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May, 2008


Gambling with Regulations

Atlantic City is the USA’s second-largest gambling capital after Las Vegas. It resides in a colder climate than its more famous sister city of sin and has a far less prestigious reputation, but “AC” has been a facilitator of legal gambling entertainment aimed at grown-ups for the past 30 years. Now, the Atlantic City government feels - despite the advances in air-circulation technology, which allow smokers and non-smokers to exist in harmony - the need to tell full-grown adults (and in the case of AC, much older adults) that they are not allowed to smoke a cigarette or cigar while they donate their savings to casino coffers. The city counsel recently passed a bill banning smoking on all casino floors. In an attempt to help the casinos make the transition (where there are forecasts of a 20% loss in business and the possible loss of 3,500 jobs in the gambling-dependent economy), the new regulations will allow for smoking lounges built away from any gambling halls or slot machines. So, smoking is still acceptable - you just can’t light up while losing your money.

This recent ban, of course - as is the case with most public smoking regulation in the West - is passed under the idea that smoking anywhere creates a dangerous work environment for employees. One wonders if several thousand employees of said casinos would rather work in a properly air-filtered environment (especially with a lucrative, consumer-oriented business that could easily afford such amenities) or not work at all. While it would be a losing battle on various fronts to insist that adults must be able to smoke wherever they want, it is a growing shame that adults are not allowed to smoke in facilities specifically built for adults.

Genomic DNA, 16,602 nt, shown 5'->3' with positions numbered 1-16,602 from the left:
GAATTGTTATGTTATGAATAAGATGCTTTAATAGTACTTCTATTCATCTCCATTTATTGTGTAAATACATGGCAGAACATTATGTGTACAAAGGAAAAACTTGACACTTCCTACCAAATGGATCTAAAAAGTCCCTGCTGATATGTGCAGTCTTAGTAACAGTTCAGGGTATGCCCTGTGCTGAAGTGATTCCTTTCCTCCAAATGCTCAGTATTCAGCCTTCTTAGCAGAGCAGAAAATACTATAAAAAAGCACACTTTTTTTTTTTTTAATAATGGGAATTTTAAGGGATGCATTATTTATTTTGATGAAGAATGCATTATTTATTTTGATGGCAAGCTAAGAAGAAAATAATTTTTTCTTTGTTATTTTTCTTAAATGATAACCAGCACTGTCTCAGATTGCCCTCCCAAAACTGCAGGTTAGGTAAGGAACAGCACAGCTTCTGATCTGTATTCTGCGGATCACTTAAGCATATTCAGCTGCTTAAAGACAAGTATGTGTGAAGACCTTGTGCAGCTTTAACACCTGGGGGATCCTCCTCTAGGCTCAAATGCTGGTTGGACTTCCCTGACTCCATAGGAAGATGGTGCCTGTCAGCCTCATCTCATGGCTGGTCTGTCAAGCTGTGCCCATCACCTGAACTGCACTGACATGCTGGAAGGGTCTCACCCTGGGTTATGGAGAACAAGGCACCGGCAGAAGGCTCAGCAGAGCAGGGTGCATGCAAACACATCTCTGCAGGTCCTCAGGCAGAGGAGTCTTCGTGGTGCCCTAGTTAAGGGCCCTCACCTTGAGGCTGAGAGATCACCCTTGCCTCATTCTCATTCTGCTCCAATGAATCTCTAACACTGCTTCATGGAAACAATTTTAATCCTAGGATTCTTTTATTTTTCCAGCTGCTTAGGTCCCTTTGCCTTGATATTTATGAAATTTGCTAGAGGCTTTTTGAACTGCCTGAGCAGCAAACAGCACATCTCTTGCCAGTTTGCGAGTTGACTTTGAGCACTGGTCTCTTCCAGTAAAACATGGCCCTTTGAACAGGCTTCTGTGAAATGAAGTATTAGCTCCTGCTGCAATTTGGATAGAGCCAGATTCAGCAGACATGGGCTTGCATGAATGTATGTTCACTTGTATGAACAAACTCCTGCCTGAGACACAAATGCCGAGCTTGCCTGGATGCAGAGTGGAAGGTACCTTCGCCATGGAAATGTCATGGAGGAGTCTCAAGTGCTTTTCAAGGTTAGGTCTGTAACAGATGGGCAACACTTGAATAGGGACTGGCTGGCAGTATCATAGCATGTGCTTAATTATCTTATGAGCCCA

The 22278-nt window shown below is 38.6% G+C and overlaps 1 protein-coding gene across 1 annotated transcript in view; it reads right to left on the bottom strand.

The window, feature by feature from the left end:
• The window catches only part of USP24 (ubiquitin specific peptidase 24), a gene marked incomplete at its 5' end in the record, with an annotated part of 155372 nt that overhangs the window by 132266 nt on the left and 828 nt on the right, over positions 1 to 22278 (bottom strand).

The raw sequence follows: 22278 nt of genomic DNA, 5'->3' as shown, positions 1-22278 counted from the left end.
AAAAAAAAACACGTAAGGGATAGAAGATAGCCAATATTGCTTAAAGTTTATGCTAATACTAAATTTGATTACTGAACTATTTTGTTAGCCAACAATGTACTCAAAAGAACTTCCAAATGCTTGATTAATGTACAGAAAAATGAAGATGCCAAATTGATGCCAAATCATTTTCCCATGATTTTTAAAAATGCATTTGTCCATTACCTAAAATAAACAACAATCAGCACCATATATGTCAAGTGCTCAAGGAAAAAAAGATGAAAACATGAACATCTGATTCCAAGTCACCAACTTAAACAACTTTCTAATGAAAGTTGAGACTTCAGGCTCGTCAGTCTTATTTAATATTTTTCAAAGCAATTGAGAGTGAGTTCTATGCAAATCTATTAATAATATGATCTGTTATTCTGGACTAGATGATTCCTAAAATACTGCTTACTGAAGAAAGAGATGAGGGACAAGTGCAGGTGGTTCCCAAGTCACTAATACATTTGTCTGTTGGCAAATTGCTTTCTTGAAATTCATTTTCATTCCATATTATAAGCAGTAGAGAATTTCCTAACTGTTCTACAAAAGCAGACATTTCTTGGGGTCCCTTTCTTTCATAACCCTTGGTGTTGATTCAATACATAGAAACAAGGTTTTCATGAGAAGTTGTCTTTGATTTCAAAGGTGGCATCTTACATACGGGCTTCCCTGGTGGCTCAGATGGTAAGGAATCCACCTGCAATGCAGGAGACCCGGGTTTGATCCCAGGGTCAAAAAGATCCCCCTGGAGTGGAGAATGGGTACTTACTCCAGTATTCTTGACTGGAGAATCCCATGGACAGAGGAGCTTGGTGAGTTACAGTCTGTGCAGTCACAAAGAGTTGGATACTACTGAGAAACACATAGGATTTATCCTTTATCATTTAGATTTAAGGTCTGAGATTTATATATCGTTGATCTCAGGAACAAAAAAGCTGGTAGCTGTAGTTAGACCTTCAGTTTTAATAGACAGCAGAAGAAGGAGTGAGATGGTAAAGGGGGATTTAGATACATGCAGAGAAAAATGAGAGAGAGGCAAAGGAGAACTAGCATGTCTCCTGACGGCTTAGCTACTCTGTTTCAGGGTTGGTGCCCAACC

A large part of Atlantic City patrons travel from the nearby state of New York, which recently levied an additional US$1.25/pack tax. This will bring the cost of a pack in New York City (which itself has some of the nation’s highest local cigarette taxes) to US$9.00, by far the highest in the nation (basically the equivalent of an average-priced take-out lunch). This levy may cut down on smoking, but it will not stop people from lighting up. People like to smoke. Instead this hike will (as past experience has shown) have several consumers looking to buy counterfeit and smuggled cigarettes easily accessible on city streets and even in local shops. According to a recent report from New York state’s own Department of Taxation and Finance, some of this black-market money has gone to fund many of America’s enemies, namely Al Qaeda and Hezbollah (which, in one case, received US$100,000 from counterfeit smokes sold on the streets of New York City). It would be a losing (not to mention, bad) argument to say that higher taxes ultimately lead to terrorism. However, there are always unforeseen consequences whenever there is government involvement in the private market. So, as governments large and small make moves to curb what they see as a bad habit taken on by adults, who knows what unforeseen consequences may lie ahead?

- Evan D. Dashevsky

Tobacco International - May, 2008


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